While Nilsson faced over 60 shots against per 60 while he was in Edmonton, he also ended up with the lowest SH SV% to go along with it. Elliot wasn’t that far behind Nilsson in St. Louis for workload, but managed a far superior SV% while helping the Blues to the third best penalty kill in the league.
The best shorthanded goalies however are Gibson, Darcy Kuemper, and Matt Murray. Ben Bishop and Elliot round out the top five.
There are two things that I want to draw particular attention to. Number one is Murray’s outstanding numbers here; he’s in the top three for pretty much everything when down a man. On the other hand, this data dump represents the entirety of his NHL regular season career. All 13 games of it. Given his age and experience I don’t think that backing up the Brinks truck for him is the prudent thing to do.
The other is Kuemper’s massive high danger SV% when playing shorthanded. I have no idea what he’s doing or how he’s doing it but he is absolutely making the stops that need to be made on the PK from in close. When we look at average value for this stat ending up around 83% and then Kuemper comes along and blows it out of the water, my immediate thought was that there is no way this is repeatable, let alone sustainable, but I was wrong. He did the same thing last season, only better coming in at 95.45% for high danger chances against.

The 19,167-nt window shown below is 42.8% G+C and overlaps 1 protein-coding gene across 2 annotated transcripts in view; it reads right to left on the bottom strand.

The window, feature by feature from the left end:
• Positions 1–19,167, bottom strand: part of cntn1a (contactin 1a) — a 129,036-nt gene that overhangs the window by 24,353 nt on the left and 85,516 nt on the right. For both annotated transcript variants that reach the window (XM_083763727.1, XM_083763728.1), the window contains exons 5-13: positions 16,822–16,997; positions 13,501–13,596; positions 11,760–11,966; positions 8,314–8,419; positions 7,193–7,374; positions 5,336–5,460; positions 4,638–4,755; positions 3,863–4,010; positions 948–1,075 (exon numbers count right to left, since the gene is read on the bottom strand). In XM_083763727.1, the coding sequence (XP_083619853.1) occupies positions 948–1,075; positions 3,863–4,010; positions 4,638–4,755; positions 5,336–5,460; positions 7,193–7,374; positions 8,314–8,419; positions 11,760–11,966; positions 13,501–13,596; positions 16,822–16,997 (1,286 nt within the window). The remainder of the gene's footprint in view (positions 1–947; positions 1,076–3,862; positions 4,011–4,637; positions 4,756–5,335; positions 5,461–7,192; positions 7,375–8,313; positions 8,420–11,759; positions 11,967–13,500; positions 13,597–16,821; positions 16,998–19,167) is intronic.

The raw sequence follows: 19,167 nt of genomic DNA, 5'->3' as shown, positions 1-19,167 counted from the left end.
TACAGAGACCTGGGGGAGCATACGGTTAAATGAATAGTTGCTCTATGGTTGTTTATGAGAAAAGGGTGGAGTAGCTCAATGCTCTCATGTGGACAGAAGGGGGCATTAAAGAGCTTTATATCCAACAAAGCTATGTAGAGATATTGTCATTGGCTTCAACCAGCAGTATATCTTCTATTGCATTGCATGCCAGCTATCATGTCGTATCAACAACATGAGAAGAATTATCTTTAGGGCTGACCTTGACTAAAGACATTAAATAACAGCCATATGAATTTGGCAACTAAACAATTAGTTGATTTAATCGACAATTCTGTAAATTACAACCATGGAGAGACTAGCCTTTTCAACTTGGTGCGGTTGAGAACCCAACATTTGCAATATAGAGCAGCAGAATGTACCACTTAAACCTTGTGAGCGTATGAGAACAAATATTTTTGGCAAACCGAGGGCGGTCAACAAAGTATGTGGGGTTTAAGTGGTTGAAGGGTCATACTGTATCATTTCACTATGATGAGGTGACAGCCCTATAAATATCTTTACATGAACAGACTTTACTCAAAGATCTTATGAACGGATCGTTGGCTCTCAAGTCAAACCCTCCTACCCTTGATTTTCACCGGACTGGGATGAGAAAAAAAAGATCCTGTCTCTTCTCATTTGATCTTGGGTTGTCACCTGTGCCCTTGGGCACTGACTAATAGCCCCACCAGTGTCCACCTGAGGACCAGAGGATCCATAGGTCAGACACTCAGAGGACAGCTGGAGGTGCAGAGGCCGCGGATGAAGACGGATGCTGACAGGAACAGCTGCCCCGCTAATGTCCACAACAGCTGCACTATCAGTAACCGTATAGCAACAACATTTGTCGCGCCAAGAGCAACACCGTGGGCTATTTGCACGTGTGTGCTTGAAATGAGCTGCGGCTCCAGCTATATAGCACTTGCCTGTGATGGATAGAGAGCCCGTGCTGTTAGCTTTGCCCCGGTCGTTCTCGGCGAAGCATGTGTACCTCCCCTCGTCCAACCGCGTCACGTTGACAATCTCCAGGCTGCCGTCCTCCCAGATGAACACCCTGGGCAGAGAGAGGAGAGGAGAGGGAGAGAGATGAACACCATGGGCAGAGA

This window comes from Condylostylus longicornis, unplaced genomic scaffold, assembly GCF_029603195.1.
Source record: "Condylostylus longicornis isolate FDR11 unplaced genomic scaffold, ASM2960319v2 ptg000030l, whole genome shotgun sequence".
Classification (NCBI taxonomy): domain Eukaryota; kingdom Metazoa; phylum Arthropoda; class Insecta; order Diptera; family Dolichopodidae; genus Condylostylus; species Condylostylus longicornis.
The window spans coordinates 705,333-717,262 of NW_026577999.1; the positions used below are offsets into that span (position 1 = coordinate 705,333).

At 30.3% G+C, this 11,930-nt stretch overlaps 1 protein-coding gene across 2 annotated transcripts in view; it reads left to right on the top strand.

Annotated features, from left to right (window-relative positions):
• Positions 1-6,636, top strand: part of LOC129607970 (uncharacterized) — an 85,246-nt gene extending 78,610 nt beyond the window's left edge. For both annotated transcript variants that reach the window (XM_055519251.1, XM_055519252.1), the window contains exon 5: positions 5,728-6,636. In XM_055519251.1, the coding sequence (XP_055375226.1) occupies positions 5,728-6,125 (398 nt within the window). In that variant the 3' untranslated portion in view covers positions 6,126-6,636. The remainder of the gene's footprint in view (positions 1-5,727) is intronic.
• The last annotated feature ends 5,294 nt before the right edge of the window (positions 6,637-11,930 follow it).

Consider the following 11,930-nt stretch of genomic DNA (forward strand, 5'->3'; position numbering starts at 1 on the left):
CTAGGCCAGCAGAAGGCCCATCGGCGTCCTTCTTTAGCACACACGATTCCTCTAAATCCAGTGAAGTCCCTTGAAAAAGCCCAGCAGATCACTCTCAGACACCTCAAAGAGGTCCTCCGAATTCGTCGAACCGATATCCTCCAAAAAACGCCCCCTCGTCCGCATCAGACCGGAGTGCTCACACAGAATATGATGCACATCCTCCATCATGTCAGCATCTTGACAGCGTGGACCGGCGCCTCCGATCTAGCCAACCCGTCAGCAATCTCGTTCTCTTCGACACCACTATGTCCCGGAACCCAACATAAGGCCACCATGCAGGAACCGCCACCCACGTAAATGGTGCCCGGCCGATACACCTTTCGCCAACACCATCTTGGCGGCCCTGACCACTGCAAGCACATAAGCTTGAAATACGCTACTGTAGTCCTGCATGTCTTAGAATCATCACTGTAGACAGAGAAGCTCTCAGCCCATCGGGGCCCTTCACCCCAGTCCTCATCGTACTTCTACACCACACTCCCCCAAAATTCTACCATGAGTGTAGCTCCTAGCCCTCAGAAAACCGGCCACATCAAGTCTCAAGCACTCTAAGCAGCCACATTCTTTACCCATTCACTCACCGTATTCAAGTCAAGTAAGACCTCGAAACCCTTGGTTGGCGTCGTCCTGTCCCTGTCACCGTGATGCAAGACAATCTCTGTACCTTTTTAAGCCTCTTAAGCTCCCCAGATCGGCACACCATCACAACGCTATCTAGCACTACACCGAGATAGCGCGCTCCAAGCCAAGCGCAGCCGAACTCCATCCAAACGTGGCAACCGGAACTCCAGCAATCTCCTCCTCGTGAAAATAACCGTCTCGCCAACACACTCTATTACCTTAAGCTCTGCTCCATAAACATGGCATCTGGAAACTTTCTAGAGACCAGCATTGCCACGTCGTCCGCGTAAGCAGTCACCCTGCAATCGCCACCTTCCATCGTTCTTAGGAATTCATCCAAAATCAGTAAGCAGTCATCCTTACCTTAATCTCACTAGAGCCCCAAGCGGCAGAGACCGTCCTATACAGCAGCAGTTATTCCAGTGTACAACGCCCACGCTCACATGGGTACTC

In all situations over the entire season there are a few things to make note of. In order of SV% the only number one goaltender for his current team is Bishop (third). Of the other desirable trade targets for the Flames, most of the players platooned with somebody this season. Elliot had the best SV%, but also split time fairly evenly with Jake Allen (sixth). John Gibson (fifth) split his season with Andersen (seventh). Greiss (fourth) split his season with Jaroslav Halak and Jean-Francois Berube. Matt Murray (second) has obviously been stellar in his very limited sample of regular season games but he’s only 21, still on an ELC, and likely won’t be going anywhere for the foreseeable future.
We know historically that most goaltenders begin to round into form around 25-26 years of age with their primes coming around 30. There’s a lot that can go wrong before Murray is well and truly established. To put this into perspective, would anyone be comfortable trading a Johnny Gaudreau for Andrew Hammond? Because that could very well be the cost of getting Murray out of Pittsburgh, and there’s a very real chance that once Murray is further along in his development he could settle into the Hammond range of ability.
All things considered, my primary targets are Brian Elliot, Thomas Greiss, and Ben Bishop. Bishop is the only proven starter on the list that is still in his prime, but he also comes with the most expensive contract, even if it is only for one more season. Elliot and Greiss also only have one more year on their contracts, but they are nowhere near as expensive as Bishop, but with comparable numbers.
Along with Elliot and Greiss’ contracts being the most palatable, I believe the cost to acquire them would also be the most acceptable. What puts Elliot and Griess over the edge for me is their high danger SV%. Elliot and Greiss are first and second in this area while Bishop is fifth.